Wheels and deals
Clearly aiming at the likes of Volkswagen’s Golf and Ford’s Focus, Nissan bosses are already talking up their new challenger ahead of the car’s autumn debut.
Styled to complement the popular Qashqai, the Pulsar promises to major on quality, refinement and cabin space plus boast a raft of hi-tech kit to make the ownership experience safer and more enjoyable.
There’s no word yet on pricing or detailed specifications, but Nissan is aiming to dip below a 95g/km CO2 baseline with its engine offerings while the likes of automatic emergency braking, lane departure warning and web-connected infotainment will also be available.
The mighty Blue Oval is marking 30 years of diesel power this year. 1984 saw the introduction of Ford’s derv-powered Fiesta and, to illustrate the power of the black pump, the firm now sells almost 119,000 of them every year.
According to the carmaker, today diesel power represents 38.5% of all Ford car sales, making the introduction of its first mainstream diesel car a significant landmark.
Now, 30 years on, today’s Ford Fiesta has been named “Small Car of the Year 2014” by Diesel Car magazine for the third year in a row.
The UK’s bestselling car for the past five years, the Fiesta, was launched with the company’s first volume diesel engine in April 1984. At the time, Ford’s large car range, including the Granada, had offered a 2.1-litre, 64 horsepower diesel from 1977.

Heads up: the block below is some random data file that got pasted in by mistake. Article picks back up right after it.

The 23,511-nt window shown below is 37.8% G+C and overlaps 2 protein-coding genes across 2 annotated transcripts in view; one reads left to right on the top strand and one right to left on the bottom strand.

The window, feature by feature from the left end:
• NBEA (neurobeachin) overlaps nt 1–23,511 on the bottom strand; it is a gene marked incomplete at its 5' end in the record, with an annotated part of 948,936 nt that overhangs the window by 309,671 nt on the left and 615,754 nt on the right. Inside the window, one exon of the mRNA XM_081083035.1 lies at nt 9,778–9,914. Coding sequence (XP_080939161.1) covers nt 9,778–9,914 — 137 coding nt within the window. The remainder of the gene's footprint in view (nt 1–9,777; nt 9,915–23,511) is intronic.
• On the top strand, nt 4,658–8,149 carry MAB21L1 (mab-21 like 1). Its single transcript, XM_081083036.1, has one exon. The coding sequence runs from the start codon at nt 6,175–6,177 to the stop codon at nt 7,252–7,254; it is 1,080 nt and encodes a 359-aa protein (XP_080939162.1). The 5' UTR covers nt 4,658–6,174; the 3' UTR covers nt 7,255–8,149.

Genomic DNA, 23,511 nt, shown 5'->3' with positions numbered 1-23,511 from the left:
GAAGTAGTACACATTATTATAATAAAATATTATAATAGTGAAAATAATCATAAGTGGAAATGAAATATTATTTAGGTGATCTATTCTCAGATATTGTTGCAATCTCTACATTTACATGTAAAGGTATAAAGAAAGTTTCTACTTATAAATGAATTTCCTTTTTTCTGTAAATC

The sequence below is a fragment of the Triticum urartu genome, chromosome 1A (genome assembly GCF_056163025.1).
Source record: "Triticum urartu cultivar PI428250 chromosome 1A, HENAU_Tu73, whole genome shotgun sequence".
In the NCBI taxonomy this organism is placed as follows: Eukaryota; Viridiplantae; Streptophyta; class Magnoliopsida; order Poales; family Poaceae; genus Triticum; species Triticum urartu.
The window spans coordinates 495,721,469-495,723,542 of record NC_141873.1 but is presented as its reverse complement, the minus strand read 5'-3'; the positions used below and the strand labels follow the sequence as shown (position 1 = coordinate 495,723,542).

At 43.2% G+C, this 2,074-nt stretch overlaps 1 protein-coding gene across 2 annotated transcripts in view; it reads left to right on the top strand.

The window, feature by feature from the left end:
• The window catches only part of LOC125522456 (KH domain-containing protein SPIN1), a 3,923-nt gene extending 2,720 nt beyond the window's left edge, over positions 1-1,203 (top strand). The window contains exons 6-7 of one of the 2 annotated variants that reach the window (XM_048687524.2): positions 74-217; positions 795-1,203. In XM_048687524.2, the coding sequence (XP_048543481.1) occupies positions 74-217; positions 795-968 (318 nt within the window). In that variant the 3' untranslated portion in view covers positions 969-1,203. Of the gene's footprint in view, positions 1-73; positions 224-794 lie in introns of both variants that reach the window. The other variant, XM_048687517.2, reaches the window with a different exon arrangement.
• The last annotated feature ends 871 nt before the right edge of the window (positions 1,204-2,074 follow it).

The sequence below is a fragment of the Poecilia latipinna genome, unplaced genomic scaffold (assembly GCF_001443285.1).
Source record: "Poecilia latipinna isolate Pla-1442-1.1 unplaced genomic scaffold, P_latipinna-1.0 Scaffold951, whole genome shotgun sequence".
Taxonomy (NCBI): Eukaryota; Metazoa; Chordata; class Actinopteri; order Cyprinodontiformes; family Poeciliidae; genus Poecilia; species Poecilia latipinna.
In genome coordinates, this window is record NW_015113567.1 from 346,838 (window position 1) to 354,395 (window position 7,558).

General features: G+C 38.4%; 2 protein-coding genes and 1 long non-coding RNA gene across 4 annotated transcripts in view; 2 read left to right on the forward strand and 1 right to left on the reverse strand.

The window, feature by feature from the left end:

The original 1,608cc diesel engine, also used to power the Ford Escort and Orion models, was boosted to 1,753cc in 1988 and became a mainstay of Ford products for the next 20 years.
Today’s Fiesta diesel range is a world apart from its low power beginnings, with all variations emitting less than 100g/km of CO2. The 1.6-litre Econetic variant with engine start-stop technology returns a combined 85.6mpg, with CO2 emissions as low as 85g/km.
Volkwagen is going even more upmarket with the all-new version of the Passat, which is due to hit showrooms later this year.
Soon buyers will be able to include a plug-in hybrid and an all-new 2.0-litre twin-turbo diesel among their forecourt options, as VW goes chasing after its sister company Audi.
Weight-saving measures have chopped up to 85kg from the new kid on a like-for-like basis, which helps achieve VW’s stated efficiency boosts of 20% versus equivalent outgoing Passats.
LED headlights will be available on some models, while the rear light clusters will switch over to a full-LED setup as standard.
The planned plug-in hybrid Passat will be able to travel around 31 miles on electric power alone, with a total range of 600 miles or so - but only with efficient driving.
These design sketches are all that Volkswagen is willing to release ahead of the model’s digital debut in July. A launch date is pencilled in for October, with UK sales starting before the end of the year. Any Passat fans desperate to be the first to own one of the new breed will, however, have to wait until early 2015 for the first deliveries.